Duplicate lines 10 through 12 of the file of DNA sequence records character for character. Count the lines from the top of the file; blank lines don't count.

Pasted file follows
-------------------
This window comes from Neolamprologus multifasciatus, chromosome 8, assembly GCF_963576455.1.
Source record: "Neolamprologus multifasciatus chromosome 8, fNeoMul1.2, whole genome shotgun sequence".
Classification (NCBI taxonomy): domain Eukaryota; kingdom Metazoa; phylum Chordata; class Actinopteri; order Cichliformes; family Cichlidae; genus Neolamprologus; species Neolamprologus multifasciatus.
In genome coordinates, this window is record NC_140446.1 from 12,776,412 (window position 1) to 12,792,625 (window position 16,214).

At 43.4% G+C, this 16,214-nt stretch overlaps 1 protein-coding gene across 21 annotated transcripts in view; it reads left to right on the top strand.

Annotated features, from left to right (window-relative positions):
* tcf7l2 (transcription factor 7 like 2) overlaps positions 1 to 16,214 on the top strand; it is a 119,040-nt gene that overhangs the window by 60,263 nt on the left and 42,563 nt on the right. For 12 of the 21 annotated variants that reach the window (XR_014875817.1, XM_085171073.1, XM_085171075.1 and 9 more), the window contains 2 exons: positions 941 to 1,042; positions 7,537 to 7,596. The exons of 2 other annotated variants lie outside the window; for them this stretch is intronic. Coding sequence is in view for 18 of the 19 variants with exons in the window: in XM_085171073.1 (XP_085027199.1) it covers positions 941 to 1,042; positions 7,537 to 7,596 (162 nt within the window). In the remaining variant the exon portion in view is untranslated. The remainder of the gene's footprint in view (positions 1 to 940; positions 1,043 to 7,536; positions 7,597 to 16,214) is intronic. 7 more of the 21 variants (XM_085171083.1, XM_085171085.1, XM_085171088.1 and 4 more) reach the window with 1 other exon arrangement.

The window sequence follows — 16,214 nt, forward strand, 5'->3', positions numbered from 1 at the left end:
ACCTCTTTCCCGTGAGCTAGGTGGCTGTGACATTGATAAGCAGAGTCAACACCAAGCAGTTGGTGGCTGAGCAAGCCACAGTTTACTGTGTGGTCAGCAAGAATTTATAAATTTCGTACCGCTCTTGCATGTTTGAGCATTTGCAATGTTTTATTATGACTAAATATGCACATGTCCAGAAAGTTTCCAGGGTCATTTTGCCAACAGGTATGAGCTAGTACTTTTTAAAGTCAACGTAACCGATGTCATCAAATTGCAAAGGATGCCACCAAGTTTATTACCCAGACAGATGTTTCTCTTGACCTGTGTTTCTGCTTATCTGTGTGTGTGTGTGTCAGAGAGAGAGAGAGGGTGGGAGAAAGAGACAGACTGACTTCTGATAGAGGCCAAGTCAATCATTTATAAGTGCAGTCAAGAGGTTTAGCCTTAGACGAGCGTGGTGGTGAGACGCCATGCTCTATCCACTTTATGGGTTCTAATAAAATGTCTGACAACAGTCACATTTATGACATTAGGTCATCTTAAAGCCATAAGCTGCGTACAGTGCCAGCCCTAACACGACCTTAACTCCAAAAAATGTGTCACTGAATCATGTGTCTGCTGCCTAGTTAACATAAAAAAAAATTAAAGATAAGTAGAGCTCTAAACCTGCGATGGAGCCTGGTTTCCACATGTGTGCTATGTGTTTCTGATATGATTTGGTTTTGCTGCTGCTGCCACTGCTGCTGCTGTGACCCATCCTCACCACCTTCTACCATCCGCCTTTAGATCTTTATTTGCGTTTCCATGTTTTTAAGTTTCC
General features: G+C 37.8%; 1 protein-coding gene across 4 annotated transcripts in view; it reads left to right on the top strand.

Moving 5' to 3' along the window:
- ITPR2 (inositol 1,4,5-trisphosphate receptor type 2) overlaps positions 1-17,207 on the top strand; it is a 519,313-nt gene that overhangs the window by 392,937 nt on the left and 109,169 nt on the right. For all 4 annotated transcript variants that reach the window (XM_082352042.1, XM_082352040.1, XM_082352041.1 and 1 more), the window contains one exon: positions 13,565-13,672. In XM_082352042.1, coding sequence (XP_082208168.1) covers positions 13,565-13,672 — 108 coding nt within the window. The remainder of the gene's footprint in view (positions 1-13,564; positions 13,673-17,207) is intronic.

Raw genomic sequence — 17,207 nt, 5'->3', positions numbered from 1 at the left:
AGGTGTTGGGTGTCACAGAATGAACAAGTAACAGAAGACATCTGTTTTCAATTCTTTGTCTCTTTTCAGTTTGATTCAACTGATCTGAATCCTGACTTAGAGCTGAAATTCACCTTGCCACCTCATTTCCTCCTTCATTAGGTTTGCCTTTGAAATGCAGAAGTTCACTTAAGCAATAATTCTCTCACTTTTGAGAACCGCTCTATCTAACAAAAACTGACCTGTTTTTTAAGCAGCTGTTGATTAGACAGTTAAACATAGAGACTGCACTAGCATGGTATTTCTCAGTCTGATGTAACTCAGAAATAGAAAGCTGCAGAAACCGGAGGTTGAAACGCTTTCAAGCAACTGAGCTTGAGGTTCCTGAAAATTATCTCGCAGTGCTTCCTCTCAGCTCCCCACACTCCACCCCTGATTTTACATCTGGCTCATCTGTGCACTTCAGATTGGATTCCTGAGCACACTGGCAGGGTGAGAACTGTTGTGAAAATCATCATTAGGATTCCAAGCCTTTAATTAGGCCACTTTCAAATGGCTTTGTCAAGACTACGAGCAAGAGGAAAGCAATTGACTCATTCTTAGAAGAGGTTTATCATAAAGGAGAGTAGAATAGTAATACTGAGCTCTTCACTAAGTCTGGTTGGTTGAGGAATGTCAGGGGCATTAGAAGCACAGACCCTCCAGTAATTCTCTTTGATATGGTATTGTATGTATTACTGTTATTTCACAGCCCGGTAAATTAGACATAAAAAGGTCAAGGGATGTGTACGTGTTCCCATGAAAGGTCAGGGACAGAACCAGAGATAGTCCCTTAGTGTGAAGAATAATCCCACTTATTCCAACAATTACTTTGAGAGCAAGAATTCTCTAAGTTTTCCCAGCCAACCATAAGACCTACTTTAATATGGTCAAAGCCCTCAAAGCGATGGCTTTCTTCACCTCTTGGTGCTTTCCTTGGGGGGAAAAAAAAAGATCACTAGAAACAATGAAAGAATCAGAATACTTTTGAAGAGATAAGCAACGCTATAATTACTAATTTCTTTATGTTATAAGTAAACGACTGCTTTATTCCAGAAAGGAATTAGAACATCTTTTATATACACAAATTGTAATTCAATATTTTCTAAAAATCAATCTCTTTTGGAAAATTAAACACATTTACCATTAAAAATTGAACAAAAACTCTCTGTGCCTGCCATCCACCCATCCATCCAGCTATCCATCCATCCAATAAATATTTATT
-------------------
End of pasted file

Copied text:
General features: G+C 37.8%; 1 protein-coding gene across 4 annotated transcripts in view; it reads left to right on the top strand.

Moving 5' to 3' along the window:
- ITPR2 (inositol 1,4,5-trisphosphate receptor type 2) overlaps positions 1-17,207 on the top strand; it is a 519,313-nt gene that overhangs the window by 392,937 nt on the left and 109,169 nt on the right. For all 4 annotated transcript variants that reach the window (XM_082352042.1, XM_082352040.1, XM_082352041.1 and 1 more), the window contains one exon: positions 13,565-13,672. In XM_082352042.1, coding sequence (XP_082208168.1) covers positions 13,565-13,672 — 108 coding nt within the window. The remainder of the gene's footprint in view (positions 1-13,564; positions 13,673-17,207) is intronic.